Germany at centre of CMBS problems

Standard & Poor’s finds German deals make up large slice of those not repaid at 2011 maturity

The centre of trouble for CMBS loans is shifting from the UK  to continental Europe, with German loans’ performance in particular showing signs of pressure, according to Standard & Poor’s August European CMBS monthly bulletin. Only one in three European CMBS loans had repaid at maturity in the year to July – just 37 of the 108 loans scheduled to mature in the period.

The UK and France led the way in overall loan repayments, at 33% and 42% respectively by balance. German loans accounted for only 18% of repaid loans, but they represented 47% of the balance of loans maturing from January to July. Of 24 extended loans, 15 are German, while German assets backed 10 of 12 loans that are in standstill.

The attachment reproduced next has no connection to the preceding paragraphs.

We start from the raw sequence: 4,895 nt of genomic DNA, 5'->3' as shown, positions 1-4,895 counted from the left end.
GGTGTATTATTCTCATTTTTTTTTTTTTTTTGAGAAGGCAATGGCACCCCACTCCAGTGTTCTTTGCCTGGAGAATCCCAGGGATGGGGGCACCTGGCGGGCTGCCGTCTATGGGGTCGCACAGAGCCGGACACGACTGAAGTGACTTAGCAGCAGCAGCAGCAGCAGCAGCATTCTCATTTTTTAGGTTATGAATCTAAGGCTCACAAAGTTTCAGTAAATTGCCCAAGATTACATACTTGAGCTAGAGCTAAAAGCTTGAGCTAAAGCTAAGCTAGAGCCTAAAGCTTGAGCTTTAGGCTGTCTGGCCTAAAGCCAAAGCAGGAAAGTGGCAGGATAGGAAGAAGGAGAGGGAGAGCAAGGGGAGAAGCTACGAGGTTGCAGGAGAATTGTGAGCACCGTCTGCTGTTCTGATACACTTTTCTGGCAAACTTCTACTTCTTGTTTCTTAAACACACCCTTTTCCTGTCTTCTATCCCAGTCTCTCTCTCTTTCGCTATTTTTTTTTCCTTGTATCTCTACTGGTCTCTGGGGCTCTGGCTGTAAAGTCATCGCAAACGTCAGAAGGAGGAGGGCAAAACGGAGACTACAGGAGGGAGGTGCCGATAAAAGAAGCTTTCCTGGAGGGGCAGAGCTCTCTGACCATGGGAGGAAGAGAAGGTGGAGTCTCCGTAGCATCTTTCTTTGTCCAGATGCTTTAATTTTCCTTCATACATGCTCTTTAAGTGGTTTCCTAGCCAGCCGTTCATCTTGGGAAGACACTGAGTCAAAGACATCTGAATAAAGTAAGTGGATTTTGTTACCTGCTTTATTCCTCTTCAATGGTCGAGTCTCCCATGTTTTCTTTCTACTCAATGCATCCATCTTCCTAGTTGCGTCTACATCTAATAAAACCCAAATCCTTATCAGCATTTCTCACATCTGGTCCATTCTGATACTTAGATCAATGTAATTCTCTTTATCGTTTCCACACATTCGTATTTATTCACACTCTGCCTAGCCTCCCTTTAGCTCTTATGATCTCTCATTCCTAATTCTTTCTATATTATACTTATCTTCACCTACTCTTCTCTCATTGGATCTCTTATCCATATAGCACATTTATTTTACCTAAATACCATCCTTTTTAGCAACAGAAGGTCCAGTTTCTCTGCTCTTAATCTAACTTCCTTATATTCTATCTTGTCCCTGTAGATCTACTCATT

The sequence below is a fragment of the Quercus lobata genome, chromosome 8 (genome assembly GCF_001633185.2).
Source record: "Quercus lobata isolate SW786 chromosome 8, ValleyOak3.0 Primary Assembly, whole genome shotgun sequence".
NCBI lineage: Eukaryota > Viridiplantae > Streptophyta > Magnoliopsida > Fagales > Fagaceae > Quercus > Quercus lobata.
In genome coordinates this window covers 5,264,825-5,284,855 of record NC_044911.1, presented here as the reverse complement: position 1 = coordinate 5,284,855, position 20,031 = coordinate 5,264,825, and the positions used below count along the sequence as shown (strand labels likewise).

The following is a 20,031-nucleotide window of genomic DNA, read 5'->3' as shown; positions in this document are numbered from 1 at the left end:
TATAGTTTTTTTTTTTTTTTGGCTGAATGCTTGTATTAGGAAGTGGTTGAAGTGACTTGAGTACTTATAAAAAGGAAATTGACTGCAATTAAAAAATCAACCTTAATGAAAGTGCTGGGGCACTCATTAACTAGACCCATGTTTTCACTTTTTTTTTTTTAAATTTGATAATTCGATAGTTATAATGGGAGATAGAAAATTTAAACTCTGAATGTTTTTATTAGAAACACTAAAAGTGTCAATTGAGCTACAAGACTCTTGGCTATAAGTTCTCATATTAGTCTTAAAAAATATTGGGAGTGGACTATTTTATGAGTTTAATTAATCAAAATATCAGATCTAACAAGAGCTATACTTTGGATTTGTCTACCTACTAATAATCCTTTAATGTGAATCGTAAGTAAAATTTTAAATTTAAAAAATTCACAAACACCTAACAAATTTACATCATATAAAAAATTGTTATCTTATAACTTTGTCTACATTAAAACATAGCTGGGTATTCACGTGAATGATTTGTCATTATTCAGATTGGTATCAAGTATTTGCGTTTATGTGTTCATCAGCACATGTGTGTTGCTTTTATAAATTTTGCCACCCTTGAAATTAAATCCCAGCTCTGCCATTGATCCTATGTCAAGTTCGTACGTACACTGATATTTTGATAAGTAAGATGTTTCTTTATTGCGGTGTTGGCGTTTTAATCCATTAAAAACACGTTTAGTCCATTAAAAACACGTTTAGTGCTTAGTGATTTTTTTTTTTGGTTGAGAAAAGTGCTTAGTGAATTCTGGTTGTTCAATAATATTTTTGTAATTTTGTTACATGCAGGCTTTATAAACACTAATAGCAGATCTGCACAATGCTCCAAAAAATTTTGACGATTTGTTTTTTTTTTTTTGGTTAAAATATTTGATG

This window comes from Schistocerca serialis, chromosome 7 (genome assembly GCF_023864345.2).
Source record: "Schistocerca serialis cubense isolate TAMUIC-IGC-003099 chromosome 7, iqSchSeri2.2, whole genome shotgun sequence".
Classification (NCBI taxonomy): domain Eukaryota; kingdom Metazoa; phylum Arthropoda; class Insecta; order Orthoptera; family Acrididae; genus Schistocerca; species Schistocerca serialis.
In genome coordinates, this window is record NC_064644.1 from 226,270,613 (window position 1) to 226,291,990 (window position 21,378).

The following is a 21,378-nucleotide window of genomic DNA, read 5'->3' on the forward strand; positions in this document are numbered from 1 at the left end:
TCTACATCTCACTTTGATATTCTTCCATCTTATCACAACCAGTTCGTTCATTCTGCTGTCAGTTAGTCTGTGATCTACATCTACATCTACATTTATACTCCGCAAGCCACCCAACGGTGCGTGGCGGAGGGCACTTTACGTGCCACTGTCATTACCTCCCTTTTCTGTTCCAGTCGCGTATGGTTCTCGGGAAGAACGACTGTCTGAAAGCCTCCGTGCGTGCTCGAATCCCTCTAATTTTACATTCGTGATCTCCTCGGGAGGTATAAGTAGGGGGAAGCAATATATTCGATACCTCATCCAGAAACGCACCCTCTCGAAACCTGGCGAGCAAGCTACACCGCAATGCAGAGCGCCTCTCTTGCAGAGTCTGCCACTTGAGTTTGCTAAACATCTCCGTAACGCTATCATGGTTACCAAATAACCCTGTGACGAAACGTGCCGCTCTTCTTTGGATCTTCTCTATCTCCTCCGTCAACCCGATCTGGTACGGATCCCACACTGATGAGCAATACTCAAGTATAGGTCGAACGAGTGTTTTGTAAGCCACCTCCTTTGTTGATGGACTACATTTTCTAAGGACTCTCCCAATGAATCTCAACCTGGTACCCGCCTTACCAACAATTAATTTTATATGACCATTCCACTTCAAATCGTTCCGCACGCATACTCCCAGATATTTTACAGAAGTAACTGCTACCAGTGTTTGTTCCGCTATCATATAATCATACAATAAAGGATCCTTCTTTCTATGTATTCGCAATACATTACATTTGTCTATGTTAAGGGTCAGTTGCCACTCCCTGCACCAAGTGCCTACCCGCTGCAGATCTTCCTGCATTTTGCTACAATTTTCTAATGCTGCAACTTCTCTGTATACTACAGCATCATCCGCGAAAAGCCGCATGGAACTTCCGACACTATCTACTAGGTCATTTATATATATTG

German loans also dominated the 28 non-UK loans, totalling €1.3bn, transferred to special servicing during that time. By contrast, nine of the 14 loans that came out of special servicing, in most cases following full repayment, were UK loans. The number of defaulted UK loans has also fallen since last year, with only five of the 20 loans declared to be in default backed by UK properties.

Only two of the loans in S&P’s delinquency index and six in its non-monetary breaches index are backed by UK assets, principally healthcare properties linked to Southern Cross. October will mark the second highest concentration of maturing European loans this year, after July, with 28 loans scheduled to mature.

Four of these have balances close to or over €200m: the Terry loan, backed by German retail assets; the Keops loan, backed by Swedish mixed-use assets; and the Adelphi and Devonshire Square Estate loans, backed by UK offices. The Keops loan could prove tough to refinance, as it is in special servicing after breaching its loan-to-value covenant.